CDM ready to register first projects
UNFCCC press release
print version unfccc.int/press/prel2004/pressrel020404.pdf
BONN, 2 April 2004 - The Executive Board of the Clean Development Mechanism (CDM) is awaiting the first requests for projects to be registered as "CDM project activities". Such a project reduces greenhouse-gas emissions and simultaneously advances sustainable development in the developing country where it takes place. The generated credits, so-called "certified emission reductions"(CERs), can be traded in the emissions trading regime emanating from the Kyoto Protocol.
Requests for registration of CDM projects are now possible as the Board has just accredited the first two project-validating companies: "Japan Quality Assurance Organization (JQA)" of Japan and "Det Norske Veritas Certification (DNVcert)" of United Kingdom. In addition to these two accredited "designated operational entities", as is their official title in the Kyoto Protocol, there are currently another 21 entities at various stages of the accreditation process. A designated operational entity plays a crucial role in ensuring the integrity of the CDM as it checks whether a project conforms with the CDM rules. Once validated by such an entity, a project is automatically registered by the Board after a period of eight weeks, unless there are objections which would warrant a review. The first CDM projects could thus be registered by mid-June 2004.
At its recent meeting in Bonn, Germany (24-26 March 2004), the Board also made progress with the approval of methodologies for baselines and monitoring, an essential element for moving forward both accreditation and registration. With two new approved methodologies, related to solid waste treatment combined with energy generation and oil field gas recovery and utilization, a total of eleven methodologies is becoming available for the use of project developers worldwide. In addition, about two dozen methodologies are currently at an advanced stage of consideration by the Board or are being reworked by proponents, while the remainder of the 50 submitted methodologies have been withdrawn or rejected. The Board also launched work on procedures related to CDM afforestation and reforestation projects.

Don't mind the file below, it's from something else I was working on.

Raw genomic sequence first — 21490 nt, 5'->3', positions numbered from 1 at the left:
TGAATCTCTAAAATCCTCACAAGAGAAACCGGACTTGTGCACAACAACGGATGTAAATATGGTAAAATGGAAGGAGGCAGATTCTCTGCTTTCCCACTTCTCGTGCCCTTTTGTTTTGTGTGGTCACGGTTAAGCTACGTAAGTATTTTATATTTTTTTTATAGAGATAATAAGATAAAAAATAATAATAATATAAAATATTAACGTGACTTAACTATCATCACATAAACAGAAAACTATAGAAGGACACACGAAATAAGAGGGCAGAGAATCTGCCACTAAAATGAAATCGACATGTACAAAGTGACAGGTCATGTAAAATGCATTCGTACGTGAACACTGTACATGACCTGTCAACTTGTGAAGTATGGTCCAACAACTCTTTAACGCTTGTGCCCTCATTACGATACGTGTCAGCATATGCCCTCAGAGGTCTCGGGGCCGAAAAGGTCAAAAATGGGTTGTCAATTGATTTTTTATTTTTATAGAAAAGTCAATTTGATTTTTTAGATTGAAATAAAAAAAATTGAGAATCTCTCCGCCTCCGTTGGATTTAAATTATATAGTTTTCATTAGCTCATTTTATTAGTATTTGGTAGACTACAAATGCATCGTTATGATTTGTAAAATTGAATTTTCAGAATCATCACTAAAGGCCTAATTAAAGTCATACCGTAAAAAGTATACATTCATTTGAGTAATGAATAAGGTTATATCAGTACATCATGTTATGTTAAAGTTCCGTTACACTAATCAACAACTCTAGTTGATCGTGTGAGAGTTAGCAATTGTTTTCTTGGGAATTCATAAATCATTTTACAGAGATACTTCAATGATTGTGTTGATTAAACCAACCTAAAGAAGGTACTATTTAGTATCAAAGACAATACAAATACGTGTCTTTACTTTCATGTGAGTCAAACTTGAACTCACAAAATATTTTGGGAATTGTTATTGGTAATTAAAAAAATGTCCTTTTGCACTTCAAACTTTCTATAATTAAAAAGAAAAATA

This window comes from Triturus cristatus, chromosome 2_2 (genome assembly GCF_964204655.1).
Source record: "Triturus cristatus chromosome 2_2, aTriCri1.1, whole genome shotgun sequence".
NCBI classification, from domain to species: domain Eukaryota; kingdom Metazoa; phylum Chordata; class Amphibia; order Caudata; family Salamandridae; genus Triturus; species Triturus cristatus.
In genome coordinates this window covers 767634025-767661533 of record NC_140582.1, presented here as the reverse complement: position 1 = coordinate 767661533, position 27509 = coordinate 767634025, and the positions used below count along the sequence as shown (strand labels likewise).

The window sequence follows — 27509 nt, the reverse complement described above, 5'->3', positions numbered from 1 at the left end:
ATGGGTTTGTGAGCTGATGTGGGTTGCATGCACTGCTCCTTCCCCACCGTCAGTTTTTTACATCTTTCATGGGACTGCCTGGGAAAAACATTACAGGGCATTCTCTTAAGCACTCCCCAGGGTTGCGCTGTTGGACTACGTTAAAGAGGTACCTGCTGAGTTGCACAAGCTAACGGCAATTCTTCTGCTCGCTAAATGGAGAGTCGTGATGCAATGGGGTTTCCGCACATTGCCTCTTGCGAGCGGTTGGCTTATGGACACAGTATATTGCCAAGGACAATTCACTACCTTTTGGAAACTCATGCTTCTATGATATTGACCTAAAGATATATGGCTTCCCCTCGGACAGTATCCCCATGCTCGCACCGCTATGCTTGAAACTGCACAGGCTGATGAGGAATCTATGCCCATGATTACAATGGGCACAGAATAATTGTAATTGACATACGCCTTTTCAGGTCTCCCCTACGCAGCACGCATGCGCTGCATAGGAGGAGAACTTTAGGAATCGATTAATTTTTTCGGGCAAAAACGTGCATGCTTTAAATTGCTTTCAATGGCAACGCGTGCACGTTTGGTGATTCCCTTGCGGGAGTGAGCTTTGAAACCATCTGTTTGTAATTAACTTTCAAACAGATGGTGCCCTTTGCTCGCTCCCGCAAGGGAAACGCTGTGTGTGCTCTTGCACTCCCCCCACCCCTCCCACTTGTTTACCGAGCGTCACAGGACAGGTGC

Anticipating that the first CERs for CDM projects may be issued before the end of the year, the Board considered the set-up of the CDM registry, in which Parties hold accounts for such certificates, and which is a prerequisite for linking up the CDM to emissions trading systems.
The CDM was established under the 1997 Kyoto Protocol as a way of promoting sustainable development while minimizing the costs of limiting greenhouse gas emissions. It is supervised by an Executive Board which is responsible to the Conference of the Parties to the UNFCCC. The Board, at its first meeting in 2004, elected as its Chair for 2004-2005 Mr. John Shaibu Kilani of South Africa and Mr. Georg Borsting of Norway as its Vice-Chair.
Note to journalists: For more information, contact the UNFCCC press office at +49-228-815-1005 or email@example.com. See also www.unfccc.int.
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